Emerging Markets: This style invests in equity or debt of emerging (less mature) markets. An emerging market economy is defined as an economy with low to middle per capita income. Such countries constitute approximately 80% of the global population, and represent about 20% of the world’s economies. The term was coined in 1981 by Antoine W. Van Agtmael of the International Finance Corporation of the World Bank. These markets tend to have higher inflation and volatile growth. In recent years, new terms have emerged to describe the largest developing countries such as BRIC that stands for Brazil, Russia, India, and China.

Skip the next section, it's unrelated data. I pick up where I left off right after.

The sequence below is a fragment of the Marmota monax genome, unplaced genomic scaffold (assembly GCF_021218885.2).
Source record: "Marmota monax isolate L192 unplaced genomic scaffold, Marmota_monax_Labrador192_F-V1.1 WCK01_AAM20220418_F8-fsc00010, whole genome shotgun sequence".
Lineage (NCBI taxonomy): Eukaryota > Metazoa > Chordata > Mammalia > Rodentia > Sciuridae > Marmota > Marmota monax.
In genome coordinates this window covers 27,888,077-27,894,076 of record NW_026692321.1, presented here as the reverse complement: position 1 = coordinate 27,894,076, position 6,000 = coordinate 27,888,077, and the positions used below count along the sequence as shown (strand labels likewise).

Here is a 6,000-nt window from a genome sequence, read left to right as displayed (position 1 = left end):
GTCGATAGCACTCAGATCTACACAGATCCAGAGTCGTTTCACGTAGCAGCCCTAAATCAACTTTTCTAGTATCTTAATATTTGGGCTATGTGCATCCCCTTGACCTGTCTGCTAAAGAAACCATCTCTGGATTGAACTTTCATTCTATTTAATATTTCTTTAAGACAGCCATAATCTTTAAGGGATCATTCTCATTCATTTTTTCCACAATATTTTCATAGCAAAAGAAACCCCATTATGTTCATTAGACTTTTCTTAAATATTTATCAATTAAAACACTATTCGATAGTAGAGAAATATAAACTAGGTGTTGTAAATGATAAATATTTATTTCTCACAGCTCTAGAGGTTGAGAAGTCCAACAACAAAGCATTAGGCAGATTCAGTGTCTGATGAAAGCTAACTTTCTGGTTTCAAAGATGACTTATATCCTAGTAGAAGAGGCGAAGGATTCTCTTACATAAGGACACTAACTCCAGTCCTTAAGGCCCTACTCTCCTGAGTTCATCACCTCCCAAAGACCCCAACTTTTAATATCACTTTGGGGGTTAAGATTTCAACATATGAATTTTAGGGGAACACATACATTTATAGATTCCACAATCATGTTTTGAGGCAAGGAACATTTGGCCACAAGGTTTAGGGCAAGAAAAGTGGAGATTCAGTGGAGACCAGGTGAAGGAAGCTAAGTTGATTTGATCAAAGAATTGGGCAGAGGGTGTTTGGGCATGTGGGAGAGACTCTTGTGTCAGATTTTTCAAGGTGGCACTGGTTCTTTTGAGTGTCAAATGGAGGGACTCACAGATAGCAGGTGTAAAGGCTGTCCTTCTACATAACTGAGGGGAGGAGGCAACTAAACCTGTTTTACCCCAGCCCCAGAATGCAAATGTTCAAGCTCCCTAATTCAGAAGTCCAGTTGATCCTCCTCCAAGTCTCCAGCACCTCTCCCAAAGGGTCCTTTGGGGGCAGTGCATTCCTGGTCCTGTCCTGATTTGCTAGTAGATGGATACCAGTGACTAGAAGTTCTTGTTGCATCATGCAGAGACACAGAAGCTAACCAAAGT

- Pros: Over the last decade emerging markets have outperformed the S&P 500. They may provide growth opportunities superior to more established ones.
- Cons: Short selling is not permitted in many emerging markets, and therefore, effective hedging is often not available. Correlation between all markets both emerging and developed is increasing as the world is becoming increasingly globalized. Emerging markets are not as transparent as developed ones. Political risk is also greater. Volatility is very high.